Mailinglist Archive: opensuse (1473 mails)

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Re: [opensuse] Re: grub no longer being maintained? so Suse drops support for XFS boot?
  • From: "Carlos E. R." <robin.listas@xxxxxxxxxxxxxx>
  • Date: Sun, 14 Jun 2009 17:42:41 +0200 (CEST)
  • Message-id: <alpine.LSU.2.00.0906141724040.4094@xxxxxxxxxxxxxxxx>
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On Sunday, 2009-06-14 at 15:33 +0200, jdd wrote:

Carlos E. R. a écrit :

You mean on that primary partition that acts as a container for other
partitions?

yes

No, I don't thinks so.

of course yes. I just verified this is a YaST option, and I use it
just now

You must be using some type of trick. Somebody tried it in the Spanish list and we couldn't make it work.


Maybe the first stage, using the
available 512 bytes less whatever, but that is all, and grub needs way
more. The next stages have to go elsewere.

Info grub says:

"PART-NUM represents the partition number of DEVICE, starting from
zero for primary partitions and from four for extended partitions, and
BSD-SUBPART-LETTER represents the BSD disklabel subpartition, (...)

so extended is possible. (see also below)

Above says nothing about extended. Notice, I mean extended, not logical. Above is talking about logical, mistaking them for extended. There can be only one extended partition in any disk, not four.

BSD? We are talking PC here. Different!


There is a big nomenclature problem here.

Three types:

- primary, only four possible.
- extended, it is one of the possible types for one of the primaries.
Only one primary can be defined as extended.
- logical, number unlimited. All the logical occupy the space assigned to
the extended partition.

The extended partition "contains" no space, can not be formatted, can not store anything - except the logical partitions, as a linked list.


However I didn't try this with XFS file system. I may try this on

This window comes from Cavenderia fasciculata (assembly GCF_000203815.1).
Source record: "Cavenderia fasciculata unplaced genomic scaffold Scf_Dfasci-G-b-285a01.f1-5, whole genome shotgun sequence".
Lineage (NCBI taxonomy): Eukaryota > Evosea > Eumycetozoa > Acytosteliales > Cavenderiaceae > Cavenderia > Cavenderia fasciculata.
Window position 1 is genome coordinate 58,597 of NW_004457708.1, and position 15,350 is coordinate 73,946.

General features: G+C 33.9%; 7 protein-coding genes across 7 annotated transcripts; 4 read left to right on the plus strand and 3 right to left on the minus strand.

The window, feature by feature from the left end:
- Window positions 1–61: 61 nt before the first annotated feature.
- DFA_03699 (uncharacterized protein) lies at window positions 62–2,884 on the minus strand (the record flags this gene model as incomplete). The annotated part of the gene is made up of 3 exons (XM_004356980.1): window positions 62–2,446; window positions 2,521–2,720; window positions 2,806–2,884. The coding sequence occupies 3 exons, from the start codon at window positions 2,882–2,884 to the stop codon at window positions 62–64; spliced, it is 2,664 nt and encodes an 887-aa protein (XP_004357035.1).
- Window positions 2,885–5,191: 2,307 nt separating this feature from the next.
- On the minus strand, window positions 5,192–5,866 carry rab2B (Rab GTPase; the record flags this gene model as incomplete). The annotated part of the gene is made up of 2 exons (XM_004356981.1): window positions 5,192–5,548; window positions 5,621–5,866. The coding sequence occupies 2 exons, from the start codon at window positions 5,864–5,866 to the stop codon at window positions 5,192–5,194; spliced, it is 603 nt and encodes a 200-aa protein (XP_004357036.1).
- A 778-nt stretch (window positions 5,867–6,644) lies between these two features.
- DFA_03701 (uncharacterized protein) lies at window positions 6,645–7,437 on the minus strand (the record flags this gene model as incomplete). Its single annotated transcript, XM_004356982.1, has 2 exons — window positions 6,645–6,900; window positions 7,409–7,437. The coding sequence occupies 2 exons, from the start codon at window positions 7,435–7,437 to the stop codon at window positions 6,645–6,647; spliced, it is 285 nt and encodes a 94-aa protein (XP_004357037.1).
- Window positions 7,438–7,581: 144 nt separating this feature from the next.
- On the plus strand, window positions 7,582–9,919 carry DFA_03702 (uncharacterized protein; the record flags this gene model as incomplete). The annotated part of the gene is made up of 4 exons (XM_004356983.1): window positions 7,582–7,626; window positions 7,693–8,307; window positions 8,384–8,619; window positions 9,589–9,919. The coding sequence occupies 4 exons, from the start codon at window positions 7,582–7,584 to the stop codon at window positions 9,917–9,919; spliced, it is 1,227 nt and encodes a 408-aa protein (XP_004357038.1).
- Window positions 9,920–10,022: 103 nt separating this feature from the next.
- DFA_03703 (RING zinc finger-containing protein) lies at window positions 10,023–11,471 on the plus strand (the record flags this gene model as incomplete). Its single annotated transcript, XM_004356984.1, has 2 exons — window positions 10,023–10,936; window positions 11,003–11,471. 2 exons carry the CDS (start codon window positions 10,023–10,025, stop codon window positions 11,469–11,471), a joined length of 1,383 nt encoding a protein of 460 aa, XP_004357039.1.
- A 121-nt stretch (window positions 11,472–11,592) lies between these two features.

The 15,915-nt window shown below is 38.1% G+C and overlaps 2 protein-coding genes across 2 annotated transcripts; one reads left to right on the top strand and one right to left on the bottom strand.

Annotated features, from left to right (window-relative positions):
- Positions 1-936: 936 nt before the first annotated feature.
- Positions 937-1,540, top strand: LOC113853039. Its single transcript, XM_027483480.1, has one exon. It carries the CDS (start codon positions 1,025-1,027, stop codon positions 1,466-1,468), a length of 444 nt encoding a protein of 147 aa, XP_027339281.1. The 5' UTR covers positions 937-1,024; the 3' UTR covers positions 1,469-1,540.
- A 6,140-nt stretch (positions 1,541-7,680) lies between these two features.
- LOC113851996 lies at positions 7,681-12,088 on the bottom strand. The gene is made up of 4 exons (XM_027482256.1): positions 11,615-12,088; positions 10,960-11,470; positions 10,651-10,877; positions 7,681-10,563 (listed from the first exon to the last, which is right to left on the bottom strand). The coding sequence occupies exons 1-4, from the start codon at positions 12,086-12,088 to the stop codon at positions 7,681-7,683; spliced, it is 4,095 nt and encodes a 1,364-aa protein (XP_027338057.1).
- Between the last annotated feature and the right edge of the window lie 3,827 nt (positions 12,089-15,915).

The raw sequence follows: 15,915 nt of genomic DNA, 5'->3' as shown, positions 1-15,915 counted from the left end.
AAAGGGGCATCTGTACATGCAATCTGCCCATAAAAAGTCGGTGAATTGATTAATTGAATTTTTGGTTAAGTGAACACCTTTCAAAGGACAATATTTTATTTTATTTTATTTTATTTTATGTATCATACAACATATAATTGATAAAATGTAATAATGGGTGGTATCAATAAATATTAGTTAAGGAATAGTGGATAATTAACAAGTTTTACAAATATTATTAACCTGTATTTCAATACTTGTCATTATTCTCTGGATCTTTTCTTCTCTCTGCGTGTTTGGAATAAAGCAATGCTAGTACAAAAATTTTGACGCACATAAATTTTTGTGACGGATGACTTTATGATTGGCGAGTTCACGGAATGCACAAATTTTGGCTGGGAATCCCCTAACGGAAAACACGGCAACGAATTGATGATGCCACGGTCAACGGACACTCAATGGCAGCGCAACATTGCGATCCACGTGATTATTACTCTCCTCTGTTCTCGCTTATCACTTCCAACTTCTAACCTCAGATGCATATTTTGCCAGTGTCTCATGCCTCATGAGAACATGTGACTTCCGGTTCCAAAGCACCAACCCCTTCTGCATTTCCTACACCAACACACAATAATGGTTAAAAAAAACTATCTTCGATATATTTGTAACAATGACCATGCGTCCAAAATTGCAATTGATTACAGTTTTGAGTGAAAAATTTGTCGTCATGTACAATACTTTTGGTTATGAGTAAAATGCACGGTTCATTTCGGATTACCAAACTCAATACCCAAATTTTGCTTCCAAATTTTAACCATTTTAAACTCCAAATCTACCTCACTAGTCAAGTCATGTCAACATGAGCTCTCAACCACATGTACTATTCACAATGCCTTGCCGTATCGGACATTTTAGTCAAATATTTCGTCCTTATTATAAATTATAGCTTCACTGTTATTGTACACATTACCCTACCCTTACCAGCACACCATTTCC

virtualbox - I need to know to include this in the partition HOWTO

extended partition has no format, so root filesystem type is irrelevant.


thanks
jdd

(...)
`xfs_stage1_5'
These are called "Stage 1.5", because they serve as a bridge
between `stage1' and `stage2', that is to say, Stage 1.5 is loaded
by Stage 1 and Stage 1.5 loads Stage 2. The difference between
`stage1' and `*_stage1_5' is that the former doesn't understand
any filesystem while the latter understands one filesystem (e.g.
`e2fs_stage1_5' understands ext2fs). So you can move the Stage 2
image to another location safely, even after GRUB has been
installed.

While Stage 2 cannot generally be embedded in a fixed area as the
size is so large, Stage 1.5 can be installed into the area right
after an MBR, or the boot loader area of a ReiserFS or a FFS.

Exactly!
Notice that the extended partition has no space after its "boot" sector, so there is no space for stage 1.5


Look:

Device Boot Start End Blocks Id System
/dev/hdb1 1 7 56196 83 Linux
/dev/hdb2 8 14 56227+ 83 Linux
/dev/hdb3 15 4865 38965657+ 5 Extended
/dev/hdb5 15 3679 29439081 83 Linux
/dev/hdb6 3680 4865 9526513+ 83 Linux


Both hdb3 and hdb5 start on the same track - so if you put anything on the start of hdb3 it could overwrite hdb5. Unless...

Device Boot Start End Blocks Id System
/dev/hdb1 63 112454 56196 83 Linux
/dev/hdb2 112455 224909 56227+ 83 Linux
/dev/hdb3 224910 78156224 38965657+ 5 Extended
/dev/hdb5 224973 59103134 29439081 83 Linux
/dev/hdb6 59103198 78156224 9526513+ 83 Linux


There is a space there, between 224973 and 224910. If stage 1.5 can go there... :-?


- -- Cheers,
Carlos E. R.

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